The countdown to the fourth and final interim government within Tunisia’s arduous transition was launched on Christmas Day, as newly nominated Prime Minister Mehdi Jomaa was given a two-week period, starting Dec. 25, to form an independent and nonpartisan government.
The timeline was part of a “near-consensus” agreement reached by political parties within the “national dialogue” and carried out under the aegis of the trade unions. The clinched deal provided for the adoption of a new constitution, the setting up of an independent electoral body and the formation of a new independent government before the “third anniversary of the revolution” on Jan. 14, 2014.
Just a few weeks before, this multitrack game plan would have been deemed a tall order. But ever since the agreement to nominate Jomaa, the turbulence of previous months has given way to an unusual smooth sailing. After months of dire predictions premised on the country’s deteriorating economic situation, mounting terrorism and dangerous political polarization, a tinge of cautious optimism is in the air.
What has happened to produce such a turnaround? There was the obvious sense of relief over the breakthrough in the “national dialogue.” Previous inability to reach an agreement had brought Tunisians close to a collective nervous breakdown. According to Tunisian pollster Hassen Zargouni, more than 60% of Tunisians are now optimistic about the success of the new head of government. There was also the profile of the nominee. While all previous political candidates stumbled on rejection by one party or the other, Jomaa enjoyed the benefit of the doubt. He stood out as a fresh face not marked by the past or by political polarization.
The choice of the 51-year-old candidate also allowed the whole political class to “save face.” Previous attempts at nominating candidates from the 80- and 90-something generations were somehow paradoxical in a country where history was made just three years ago by rebellious youths who put their lives on the line to have their word to say in the management of their country’s affairs.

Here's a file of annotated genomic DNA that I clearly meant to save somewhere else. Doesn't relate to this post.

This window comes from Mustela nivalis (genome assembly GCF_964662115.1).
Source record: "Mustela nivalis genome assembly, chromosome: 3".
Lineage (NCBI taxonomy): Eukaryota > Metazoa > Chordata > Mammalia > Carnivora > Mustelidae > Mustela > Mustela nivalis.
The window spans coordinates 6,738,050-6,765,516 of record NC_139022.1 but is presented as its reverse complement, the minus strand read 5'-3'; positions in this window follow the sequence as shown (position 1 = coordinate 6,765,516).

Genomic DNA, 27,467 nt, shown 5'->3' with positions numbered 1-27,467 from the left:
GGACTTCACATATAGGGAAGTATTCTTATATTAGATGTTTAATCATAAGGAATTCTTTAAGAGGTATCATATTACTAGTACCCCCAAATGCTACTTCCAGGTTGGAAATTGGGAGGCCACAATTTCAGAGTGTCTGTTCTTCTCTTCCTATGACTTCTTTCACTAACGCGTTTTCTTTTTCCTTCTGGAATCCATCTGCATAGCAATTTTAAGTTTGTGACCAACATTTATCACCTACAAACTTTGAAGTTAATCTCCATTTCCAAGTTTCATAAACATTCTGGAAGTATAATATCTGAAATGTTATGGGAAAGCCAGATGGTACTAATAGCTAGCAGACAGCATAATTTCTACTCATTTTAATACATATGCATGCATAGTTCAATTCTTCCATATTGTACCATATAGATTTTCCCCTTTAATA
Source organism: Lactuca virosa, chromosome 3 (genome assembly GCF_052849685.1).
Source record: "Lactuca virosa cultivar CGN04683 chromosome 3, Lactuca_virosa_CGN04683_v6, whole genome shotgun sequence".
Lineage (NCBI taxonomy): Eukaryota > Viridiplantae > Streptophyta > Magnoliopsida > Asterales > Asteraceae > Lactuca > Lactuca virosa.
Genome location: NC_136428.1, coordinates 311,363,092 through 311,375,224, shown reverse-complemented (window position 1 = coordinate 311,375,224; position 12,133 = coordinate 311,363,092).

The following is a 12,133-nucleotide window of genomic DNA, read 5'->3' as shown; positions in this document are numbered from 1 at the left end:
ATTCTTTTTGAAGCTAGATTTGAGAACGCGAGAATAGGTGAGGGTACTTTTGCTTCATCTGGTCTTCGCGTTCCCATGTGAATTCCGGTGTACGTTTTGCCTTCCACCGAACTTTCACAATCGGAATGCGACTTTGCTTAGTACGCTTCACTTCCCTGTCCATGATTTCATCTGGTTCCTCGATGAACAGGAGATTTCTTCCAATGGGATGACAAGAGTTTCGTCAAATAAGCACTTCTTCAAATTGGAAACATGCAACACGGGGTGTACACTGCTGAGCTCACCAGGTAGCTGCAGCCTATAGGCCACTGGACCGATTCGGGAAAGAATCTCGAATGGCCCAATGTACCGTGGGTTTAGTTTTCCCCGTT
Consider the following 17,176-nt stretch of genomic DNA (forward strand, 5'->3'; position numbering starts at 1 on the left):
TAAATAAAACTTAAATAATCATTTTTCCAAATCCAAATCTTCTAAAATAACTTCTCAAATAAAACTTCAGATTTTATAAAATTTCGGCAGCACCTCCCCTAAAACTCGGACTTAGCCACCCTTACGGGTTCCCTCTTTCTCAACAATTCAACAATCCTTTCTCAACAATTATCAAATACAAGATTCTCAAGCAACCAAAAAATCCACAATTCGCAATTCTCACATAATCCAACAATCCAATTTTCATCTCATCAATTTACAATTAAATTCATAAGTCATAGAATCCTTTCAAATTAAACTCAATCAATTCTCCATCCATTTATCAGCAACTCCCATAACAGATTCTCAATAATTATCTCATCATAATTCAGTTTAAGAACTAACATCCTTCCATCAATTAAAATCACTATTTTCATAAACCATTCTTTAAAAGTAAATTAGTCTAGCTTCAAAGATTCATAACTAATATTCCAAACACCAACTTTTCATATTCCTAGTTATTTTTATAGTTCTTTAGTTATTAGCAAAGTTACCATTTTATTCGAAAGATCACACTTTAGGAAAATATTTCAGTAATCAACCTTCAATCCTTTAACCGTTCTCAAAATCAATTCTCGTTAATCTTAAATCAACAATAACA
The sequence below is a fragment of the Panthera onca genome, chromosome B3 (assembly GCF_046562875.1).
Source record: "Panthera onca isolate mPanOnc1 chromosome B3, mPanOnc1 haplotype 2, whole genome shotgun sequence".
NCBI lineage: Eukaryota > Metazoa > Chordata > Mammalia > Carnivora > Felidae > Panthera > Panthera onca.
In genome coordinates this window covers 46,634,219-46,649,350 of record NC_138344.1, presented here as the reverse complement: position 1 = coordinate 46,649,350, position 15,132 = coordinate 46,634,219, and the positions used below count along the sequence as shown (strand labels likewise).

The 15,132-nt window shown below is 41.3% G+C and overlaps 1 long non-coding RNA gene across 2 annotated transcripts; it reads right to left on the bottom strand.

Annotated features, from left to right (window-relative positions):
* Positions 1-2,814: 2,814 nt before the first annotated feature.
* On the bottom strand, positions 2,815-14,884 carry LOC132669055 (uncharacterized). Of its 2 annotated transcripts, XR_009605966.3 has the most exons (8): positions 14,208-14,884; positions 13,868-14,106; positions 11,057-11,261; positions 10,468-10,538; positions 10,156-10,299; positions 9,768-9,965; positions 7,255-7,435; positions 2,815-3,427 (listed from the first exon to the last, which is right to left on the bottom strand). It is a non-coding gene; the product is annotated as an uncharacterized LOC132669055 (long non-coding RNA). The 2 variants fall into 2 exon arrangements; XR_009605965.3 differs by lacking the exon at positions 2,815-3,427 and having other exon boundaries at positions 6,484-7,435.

A difference was also made by the persistent efforts of the four organizations that brokered the deal: the General Workers Union (UGTT), the National Business Federation (UTICA), the Tunisian Bar Association and the Tunisian Human Rights League (LTDH). For many weeks, the civil society “quartet” invested time and credibility in the exercise. According to Ghazi Ghrairi, secretary-general of the International Constitutional Law Academy, the arbitration role played by the organizations could not have easily happened in any other Arab country. “It is a special feature of Tunisia,” he argued.
Changes in the country’s social environment were a factor as well. By the middle of December, the main political parties had become aware that domestic public opinion was aghast at the behavior of the entire political class. November polls showed that more than 70% of Tunisians were dissatisfied with the government, the Constituent Assembly and the opposition. Political elites, perceived as unable to agree on anything, were losing popular support. Political leaders therefore had their backs against the wall. As the “quartet”-imposed deadline for the end of the negotiation process approached, no political party could afford to be perceived as the grinch who stole Christmas.